Pie crusts, Polish pasta, seared salmon, ten-layered crepe cakes drizzled in buttercream– all...
Art class at Lakeview Elementary has been a creative celebration of differences and similarities. Art teacher, Elicia Gray has been teaching students all about diversity through self-portraits. Students created two different self-portraits‑one cartoon portrait that represents what they look like on the outside and one other wacky portrait that represents another aspect of their personality. During class, they discussed skin tones and how to love and appreciate people of all colors and came to see that what a person looks like on the outside is only one part of who they are.
- Kindergarteners drew themselves as robots. They learned about the color wheel and then blended colors with crayons for added interest. They also composed artist statements that helped others understand their ideas.
- First graders drew themselves and built their own frames out of model magic clay. They then reduced the size of each portrait to about two inches so they could create a tiny little art gallery. They talked about the Tiny Art Shows that have been happening all over Provo.
- Second Graders created monochromatic self-portraits by drawing portraits of themselves and then practiced making tints and shades of one hue to make an unusual representation. They drew items around their face that also embodied the monochromatic color.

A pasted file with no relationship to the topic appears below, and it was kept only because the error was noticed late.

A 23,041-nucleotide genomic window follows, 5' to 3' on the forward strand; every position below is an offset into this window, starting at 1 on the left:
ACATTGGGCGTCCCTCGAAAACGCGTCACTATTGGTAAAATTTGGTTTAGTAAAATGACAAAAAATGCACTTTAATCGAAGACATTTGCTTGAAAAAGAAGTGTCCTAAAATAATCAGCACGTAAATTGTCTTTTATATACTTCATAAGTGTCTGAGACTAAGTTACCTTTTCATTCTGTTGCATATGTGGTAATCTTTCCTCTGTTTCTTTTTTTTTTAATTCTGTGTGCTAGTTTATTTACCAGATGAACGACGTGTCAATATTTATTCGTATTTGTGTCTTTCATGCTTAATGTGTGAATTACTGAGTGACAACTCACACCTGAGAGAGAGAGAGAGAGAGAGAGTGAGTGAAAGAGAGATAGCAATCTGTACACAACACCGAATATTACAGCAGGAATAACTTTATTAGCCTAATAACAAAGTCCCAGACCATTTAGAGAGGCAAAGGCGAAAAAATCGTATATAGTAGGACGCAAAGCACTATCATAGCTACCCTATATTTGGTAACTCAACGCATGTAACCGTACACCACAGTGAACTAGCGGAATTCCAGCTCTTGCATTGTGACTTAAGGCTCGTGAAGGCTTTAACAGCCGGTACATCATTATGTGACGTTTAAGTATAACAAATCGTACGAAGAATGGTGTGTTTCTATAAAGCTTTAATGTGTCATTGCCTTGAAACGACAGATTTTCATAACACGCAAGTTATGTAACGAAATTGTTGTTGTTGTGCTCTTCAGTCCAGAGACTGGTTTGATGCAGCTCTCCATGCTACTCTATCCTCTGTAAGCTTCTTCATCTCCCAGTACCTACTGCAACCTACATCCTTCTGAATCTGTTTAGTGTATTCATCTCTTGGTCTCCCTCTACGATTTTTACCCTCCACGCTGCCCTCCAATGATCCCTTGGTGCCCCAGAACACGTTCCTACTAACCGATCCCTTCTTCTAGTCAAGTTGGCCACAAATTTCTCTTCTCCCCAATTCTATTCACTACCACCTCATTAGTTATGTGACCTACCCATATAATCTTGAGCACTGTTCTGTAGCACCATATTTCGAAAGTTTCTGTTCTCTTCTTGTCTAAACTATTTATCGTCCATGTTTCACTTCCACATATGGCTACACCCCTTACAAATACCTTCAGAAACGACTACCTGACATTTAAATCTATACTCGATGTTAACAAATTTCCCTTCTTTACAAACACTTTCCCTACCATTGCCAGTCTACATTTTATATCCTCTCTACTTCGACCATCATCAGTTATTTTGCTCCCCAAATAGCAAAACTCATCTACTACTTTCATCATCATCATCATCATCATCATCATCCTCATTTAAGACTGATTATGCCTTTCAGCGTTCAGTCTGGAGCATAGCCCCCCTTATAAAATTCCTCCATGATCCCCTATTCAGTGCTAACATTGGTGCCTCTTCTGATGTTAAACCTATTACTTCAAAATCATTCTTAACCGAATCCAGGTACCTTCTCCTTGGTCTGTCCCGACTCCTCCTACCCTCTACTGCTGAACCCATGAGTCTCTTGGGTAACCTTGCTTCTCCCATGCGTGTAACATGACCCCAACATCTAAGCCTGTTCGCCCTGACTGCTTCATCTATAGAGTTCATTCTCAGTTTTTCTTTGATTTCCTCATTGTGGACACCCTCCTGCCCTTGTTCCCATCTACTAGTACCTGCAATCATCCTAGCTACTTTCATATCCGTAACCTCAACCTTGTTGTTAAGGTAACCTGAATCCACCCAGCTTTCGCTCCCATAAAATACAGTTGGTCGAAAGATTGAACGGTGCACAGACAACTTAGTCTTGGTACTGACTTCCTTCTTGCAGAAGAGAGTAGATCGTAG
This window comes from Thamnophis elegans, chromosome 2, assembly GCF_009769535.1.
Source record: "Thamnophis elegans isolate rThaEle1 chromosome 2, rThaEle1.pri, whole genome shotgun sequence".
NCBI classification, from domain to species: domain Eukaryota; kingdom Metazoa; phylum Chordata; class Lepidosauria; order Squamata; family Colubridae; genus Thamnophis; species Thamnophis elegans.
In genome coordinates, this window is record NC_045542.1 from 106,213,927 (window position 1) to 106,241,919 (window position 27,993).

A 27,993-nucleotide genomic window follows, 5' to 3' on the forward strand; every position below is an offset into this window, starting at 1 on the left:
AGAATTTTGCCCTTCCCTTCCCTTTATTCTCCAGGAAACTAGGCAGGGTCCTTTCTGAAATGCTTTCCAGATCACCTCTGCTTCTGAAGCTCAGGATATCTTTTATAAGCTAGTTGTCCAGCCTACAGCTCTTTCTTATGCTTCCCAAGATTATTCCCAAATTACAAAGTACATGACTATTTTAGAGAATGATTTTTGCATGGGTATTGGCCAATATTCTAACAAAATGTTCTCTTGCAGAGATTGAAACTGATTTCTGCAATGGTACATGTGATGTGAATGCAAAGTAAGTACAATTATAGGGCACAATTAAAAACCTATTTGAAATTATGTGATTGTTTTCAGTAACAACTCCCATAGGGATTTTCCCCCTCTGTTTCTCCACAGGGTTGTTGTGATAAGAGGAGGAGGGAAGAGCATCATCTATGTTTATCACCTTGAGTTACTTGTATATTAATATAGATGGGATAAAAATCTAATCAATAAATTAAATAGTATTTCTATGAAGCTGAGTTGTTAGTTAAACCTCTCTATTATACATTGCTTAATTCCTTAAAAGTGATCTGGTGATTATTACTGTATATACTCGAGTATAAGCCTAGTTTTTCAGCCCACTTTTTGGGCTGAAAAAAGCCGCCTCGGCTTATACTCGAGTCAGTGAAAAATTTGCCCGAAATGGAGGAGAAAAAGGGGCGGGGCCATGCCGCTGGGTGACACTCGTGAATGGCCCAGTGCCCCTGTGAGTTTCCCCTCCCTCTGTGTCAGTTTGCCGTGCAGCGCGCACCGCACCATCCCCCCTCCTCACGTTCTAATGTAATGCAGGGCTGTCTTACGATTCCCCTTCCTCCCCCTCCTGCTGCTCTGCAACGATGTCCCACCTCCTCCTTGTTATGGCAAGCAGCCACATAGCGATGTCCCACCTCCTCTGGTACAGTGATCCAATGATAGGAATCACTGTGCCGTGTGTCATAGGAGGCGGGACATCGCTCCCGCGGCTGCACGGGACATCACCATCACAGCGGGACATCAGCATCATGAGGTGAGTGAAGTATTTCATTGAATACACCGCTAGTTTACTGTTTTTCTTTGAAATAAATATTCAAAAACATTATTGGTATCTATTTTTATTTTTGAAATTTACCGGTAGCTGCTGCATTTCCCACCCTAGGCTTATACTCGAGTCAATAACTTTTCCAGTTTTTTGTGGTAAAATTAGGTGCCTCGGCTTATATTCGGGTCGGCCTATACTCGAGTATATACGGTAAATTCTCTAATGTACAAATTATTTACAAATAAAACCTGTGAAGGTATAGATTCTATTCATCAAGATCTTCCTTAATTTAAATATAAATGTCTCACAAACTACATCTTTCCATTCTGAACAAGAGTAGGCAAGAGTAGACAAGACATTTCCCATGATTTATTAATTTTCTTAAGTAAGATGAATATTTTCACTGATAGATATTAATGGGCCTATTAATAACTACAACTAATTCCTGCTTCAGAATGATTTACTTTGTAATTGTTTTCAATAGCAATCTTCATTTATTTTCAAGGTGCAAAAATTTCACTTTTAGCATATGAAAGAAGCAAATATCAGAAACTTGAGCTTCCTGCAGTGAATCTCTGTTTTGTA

- Third Graders created art based on the idea “What Masks do YOU wear?” Third graders thought about personal attributes and made masks to represent what they look like or feel like.
- Fourth Graders took a quiz to find out which animal best represented their personality. They used those characteristics to make a self-portrait with animal features.
- Fifth graders used paper-mâché and model magic clay to create sculptural masks that represent them personally. Some of the masks represent the outward appearance of a student, and some represent different feelings or personality traits.
- Sixth graders used model magic clay to create hand puppets. These puppets represent them in some way. Some mimic their own outward appearance, and some represent a hidden aspect of their personality.
After all the artwork was complete, Lakeview held an art show to display all the creative works. The art show was judged by independent artists and five students in each grade were awarded honors. On the evening of the art show parents, grandparents, and students were all in attendance. All who attended could take a picture of themselves in a famous portrait. There were art stations set up for students to draw portraits and stations for anyone to create a mini self-portrait.
At the end of the show, several hundred pieces of artwork were sent up to the State Office of Education to be displayed during important arts-related meetings there. Lakeview is grateful for all the support and turnout they received from their community at this very successful event.